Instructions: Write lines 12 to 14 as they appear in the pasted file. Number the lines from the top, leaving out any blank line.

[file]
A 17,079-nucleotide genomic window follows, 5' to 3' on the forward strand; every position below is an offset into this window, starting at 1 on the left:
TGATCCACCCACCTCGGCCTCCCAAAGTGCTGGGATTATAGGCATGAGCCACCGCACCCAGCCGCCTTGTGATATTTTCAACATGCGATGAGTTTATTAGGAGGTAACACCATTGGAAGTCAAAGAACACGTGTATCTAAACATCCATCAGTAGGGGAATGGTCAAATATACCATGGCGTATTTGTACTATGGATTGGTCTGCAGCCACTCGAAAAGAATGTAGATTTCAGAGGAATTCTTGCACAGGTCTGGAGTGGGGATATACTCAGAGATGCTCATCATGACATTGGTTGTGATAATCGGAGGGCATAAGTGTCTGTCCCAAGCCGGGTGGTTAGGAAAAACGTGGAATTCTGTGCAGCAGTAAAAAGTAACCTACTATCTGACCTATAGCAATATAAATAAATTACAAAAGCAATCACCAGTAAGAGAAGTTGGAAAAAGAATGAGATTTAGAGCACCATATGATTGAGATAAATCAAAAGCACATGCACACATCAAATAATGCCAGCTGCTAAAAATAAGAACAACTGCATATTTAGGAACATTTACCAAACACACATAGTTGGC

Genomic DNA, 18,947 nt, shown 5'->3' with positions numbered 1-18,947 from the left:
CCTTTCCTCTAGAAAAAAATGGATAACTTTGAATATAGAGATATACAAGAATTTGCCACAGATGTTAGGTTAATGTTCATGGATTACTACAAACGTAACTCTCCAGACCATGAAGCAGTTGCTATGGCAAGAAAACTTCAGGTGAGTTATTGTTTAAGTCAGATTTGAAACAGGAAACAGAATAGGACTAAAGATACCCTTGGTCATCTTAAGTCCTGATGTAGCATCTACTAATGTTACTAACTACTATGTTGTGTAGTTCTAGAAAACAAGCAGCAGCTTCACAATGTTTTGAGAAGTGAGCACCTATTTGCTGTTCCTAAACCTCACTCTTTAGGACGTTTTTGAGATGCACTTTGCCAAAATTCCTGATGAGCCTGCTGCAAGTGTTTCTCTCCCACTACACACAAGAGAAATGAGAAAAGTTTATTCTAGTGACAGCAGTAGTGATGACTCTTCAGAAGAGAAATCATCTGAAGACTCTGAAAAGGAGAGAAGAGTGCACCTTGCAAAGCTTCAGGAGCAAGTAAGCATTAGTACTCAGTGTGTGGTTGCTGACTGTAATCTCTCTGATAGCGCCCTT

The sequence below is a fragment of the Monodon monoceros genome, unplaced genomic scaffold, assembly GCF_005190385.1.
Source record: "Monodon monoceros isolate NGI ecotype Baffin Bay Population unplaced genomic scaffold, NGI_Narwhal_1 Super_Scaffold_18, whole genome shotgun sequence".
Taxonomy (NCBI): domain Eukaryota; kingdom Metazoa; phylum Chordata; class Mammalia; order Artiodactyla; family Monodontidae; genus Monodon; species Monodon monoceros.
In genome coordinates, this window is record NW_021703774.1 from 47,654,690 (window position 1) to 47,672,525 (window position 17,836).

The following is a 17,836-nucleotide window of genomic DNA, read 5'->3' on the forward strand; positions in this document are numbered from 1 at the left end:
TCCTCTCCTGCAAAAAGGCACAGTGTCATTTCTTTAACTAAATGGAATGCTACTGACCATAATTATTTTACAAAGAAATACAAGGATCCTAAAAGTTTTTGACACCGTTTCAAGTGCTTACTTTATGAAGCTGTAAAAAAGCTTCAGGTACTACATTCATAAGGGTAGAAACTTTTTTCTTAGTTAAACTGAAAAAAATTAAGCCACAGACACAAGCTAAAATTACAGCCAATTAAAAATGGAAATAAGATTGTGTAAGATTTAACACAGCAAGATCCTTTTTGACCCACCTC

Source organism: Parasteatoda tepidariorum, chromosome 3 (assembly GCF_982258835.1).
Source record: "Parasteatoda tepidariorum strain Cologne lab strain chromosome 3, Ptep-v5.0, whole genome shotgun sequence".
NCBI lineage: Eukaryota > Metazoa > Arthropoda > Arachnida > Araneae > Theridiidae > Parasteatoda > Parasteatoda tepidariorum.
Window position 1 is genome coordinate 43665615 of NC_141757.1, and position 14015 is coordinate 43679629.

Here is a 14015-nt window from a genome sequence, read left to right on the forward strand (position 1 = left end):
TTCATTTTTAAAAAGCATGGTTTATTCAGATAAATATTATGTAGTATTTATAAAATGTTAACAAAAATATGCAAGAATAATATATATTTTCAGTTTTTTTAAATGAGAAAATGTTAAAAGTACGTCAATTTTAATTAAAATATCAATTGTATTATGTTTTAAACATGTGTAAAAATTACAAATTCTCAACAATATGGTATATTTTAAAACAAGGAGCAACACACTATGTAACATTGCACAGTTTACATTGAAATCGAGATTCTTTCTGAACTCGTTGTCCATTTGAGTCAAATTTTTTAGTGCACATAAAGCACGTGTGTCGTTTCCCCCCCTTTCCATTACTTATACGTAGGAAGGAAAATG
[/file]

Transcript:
Source record: "Parasteatoda tepidariorum strain Cologne lab strain chromosome 3, Ptep-v5.0, whole genome shotgun sequence".
NCBI lineage: Eukaryota > Metazoa > Arthropoda > Arachnida > Araneae > Theridiidae > Parasteatoda > Parasteatoda tepidariorum.
Window position 1 is genome coordinate 43665615 of NC_141757.1, and position 14015 is coordinate 43679629.